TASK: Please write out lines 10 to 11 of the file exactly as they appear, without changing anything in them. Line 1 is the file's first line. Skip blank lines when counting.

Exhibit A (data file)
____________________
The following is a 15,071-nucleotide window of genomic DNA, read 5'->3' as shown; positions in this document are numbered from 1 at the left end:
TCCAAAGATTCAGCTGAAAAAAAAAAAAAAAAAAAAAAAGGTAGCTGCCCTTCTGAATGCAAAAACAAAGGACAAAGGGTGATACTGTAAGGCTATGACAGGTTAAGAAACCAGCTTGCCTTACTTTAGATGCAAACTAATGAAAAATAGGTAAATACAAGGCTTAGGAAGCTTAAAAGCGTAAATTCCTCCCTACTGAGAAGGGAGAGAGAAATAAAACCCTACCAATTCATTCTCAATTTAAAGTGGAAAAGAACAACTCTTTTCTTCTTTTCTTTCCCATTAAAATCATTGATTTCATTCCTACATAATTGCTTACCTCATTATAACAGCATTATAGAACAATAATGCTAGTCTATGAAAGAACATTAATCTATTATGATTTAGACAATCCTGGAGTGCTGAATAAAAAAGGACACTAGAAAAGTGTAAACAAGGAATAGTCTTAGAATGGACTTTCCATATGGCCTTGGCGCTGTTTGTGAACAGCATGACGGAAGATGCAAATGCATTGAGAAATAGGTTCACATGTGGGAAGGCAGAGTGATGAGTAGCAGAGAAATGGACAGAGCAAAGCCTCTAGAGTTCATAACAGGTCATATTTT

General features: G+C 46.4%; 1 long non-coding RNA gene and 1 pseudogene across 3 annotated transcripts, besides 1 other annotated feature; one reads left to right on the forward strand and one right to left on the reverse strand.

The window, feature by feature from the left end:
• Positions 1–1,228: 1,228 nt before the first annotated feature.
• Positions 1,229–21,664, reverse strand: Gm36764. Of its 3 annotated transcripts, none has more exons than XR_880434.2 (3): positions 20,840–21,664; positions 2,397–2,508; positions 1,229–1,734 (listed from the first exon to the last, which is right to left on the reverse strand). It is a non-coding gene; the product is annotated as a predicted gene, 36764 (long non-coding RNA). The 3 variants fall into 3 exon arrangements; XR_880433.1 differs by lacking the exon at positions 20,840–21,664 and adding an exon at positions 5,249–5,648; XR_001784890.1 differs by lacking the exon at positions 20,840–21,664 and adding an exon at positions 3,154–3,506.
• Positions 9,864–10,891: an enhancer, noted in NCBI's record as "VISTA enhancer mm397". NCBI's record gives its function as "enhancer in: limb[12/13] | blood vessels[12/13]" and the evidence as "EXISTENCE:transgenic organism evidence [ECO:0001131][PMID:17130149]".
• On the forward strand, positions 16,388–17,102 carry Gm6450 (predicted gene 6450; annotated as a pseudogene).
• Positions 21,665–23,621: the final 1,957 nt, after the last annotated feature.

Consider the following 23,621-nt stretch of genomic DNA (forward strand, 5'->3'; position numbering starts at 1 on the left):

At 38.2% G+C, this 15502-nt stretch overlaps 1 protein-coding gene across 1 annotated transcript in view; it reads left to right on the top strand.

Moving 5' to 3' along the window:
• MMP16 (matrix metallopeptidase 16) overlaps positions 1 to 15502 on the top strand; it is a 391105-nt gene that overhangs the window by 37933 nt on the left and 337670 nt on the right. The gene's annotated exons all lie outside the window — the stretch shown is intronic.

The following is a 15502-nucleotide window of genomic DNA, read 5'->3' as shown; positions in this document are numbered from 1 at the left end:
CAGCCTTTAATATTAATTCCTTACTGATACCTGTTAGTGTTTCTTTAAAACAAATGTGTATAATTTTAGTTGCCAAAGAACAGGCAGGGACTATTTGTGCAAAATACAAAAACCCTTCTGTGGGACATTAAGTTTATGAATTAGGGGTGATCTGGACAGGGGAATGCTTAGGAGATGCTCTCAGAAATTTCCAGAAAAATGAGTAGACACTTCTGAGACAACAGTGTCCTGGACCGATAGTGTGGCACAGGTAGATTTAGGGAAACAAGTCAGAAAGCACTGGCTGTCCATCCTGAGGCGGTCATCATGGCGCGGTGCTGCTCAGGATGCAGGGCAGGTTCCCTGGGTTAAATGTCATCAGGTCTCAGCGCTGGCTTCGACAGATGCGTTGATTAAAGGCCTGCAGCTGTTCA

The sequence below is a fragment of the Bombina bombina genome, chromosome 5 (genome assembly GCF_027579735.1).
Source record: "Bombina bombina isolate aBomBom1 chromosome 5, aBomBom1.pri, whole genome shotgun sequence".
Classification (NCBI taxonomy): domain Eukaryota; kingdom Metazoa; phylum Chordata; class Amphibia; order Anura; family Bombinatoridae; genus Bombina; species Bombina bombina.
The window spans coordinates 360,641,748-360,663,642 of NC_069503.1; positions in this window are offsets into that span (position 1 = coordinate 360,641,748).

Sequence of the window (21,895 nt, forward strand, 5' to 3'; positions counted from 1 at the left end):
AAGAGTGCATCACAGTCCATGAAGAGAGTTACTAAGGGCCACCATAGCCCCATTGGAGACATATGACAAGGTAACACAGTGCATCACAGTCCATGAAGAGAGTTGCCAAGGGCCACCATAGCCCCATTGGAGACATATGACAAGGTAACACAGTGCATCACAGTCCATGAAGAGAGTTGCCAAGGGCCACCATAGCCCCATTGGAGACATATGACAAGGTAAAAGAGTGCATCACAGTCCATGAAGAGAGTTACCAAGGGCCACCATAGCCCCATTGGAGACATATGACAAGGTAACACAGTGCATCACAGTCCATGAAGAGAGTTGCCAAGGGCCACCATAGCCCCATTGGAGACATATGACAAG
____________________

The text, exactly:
Consider the following 23,621-nt stretch of genomic DNA (forward strand, 5'->3'; position numbering starts at 1 on the left):

At 38.2% G+C, this 15502-nt stretch overlaps 1 protein-coding gene across 1 annotated transcript in view; it reads left to right on the top strand.